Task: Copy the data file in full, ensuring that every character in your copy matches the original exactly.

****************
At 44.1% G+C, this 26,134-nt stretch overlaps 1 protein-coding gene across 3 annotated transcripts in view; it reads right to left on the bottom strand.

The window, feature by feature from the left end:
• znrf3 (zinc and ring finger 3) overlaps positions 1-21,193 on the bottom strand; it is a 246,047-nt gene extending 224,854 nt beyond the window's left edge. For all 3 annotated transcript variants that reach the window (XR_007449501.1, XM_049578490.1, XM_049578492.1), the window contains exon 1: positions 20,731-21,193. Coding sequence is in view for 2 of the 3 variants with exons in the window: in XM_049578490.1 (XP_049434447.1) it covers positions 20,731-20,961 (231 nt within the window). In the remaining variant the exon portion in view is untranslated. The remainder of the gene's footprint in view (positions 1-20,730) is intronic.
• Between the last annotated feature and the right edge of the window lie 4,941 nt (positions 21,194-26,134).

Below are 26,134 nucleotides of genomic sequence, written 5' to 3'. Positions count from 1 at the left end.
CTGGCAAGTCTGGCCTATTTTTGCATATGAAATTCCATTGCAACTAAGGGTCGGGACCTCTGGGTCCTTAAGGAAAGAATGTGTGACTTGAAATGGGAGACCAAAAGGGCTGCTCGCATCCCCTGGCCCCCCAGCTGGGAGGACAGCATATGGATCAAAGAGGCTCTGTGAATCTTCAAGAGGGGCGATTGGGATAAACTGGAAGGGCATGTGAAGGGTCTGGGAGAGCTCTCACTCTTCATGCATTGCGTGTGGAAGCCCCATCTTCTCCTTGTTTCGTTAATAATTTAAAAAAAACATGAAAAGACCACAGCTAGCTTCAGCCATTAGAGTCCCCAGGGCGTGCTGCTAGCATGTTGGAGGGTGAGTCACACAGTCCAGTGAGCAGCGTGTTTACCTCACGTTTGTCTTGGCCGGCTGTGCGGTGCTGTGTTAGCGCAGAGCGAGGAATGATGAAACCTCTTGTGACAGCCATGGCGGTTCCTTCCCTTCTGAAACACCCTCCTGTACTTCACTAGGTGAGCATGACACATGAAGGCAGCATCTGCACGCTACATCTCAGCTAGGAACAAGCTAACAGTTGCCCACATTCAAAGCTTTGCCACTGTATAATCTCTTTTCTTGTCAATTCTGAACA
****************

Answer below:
At 44.1% G+C, this 26,134-nt stretch overlaps 1 protein-coding gene across 3 annotated transcripts in view; it reads right to left on the bottom strand.

The window, feature by feature from the left end:
• znrf3 (zinc and ring finger 3) overlaps positions 1-21,193 on the bottom strand; it is a 246,047-nt gene extending 224,854 nt beyond the window's left edge. For all 3 annotated transcript variants that reach the window (XR_007449501.1, XM_049578490.1, XM_049578492.1), the window contains exon 1: positions 20,731-21,193. Coding sequence is in view for 2 of the 3 variants with exons in the window: in XM_049578490.1 (XP_049434447.1) it covers positions 20,731-20,961 (231 nt within the window). In the remaining variant the exon portion in view is untranslated. The remainder of the gene's footprint in view (positions 1-20,730) is intronic.
• Between the last annotated feature and the right edge of the window lie 4,941 nt (positions 21,194-26,134).

Below are 26,134 nucleotides of genomic sequence, written 5' to 3'. Positions count from 1 at the left end.
CTGGCAAGTCTGGCCTATTTTTGCATATGAAATTCCATTGCAACTAAGGGTCGGGACCTCTGGGTCCTTAAGGAAAGAATGTGTGACTTGAAATGGGAGACCAAAAGGGCTGCTCGCATCCCCTGGCCCCCCAGCTGGGAGGACAGCATATGGATCAAAGAGGCTCTGTGAATCTTCAAGAGGGGCGATTGGGATAAACTGGAAGGGCATGTGAAGGGTCTGGGAGAGCTCTCACTCTTCATGCATTGCGTGTGGAAGCCCCATCTTCTCCTTGTTTCGTTAATAATTTAAAAAAAACATGAAAAGACCACAGCTAGCTTCAGCCATTAGAGTCCCCAGGGCGTGCTGCTAGCATGTTGGAGGGTGAGTCACACAGTCCAGTGAGCAGCGTGTTTACCTCACGTTTGTCTTGGCCGGCTGTGCGGTGCTGTGTTAGCGCAGAGCGAGGAATGATGAAACCTCTTGTGACAGCCATGGCGGTTCCTTCCCTTCTGAAACACCCTCCTGTACTTCACTAGGTGAGCATGACACATGAAGGCAGCATCTGCACGCTACATCTCAGCTAGGAACAAGCTAACAGTTGCCCACATTCAAAGCTTTGCCACTGTATAATCTCTTTTCTTGTCAATTCTGAACA